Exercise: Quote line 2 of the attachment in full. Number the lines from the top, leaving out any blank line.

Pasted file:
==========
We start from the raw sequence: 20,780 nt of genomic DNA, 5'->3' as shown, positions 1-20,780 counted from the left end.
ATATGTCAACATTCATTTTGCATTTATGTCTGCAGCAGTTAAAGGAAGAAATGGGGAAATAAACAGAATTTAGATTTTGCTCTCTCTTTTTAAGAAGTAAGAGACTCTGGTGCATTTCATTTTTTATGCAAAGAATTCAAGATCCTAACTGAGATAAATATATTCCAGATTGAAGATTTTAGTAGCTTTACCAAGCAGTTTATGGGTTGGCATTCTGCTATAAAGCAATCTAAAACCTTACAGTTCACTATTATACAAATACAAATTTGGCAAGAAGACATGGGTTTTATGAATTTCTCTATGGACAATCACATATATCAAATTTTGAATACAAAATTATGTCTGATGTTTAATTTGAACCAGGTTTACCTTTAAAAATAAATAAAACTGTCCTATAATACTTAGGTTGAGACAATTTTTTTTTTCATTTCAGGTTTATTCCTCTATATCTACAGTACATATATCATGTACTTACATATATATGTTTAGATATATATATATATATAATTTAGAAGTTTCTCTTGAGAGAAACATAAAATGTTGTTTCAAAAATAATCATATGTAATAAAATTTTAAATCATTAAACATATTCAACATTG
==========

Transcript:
ATATGTCAACATTCATTTTGCATTTATGTCTGCAGCAGTTAAAGGAAGAAATGGGGAAATAAACAGAATTTAGATTTTGCTCTCTCTTTTTAAGAAGTAAGAGACTCTGGTGCATTTCATTTTTTATGCAAAGAATTCAAGATCCTAACTGAGATAAATATATTCCAGATTGAAGATTTTAGTAGCTTTACCAAGCAGTTTATGGGTTGGCATTCTGCTATAAAGCAATCTAAAACCTTACAGTTCACTATTATACAAATACAAATTTGGCAAGAAGACATGGGTTTTATGAATTTCTCTATGGACAATCACATATATCAAATTTTGAATACAAAATTATGTCTGATGTTTAATTTGAACCAGGTTTACCTTTAAAAATAAATAAAACTGTCCTATAATACTTAGGTTGAGACAATTTTTTTTTTCATTTCAGGTTTATTCCTCTATATCTACAGTACATATATCATGTACTTACATATATATGTTTAGATATATATATATATATAATTTAGAAGTTTCTCTTGAGAGAAACATAAAATGTTGTTTCAAAAATAATCATATGTAATAAAATTTTAAATCATTAAACATATTCAACATTG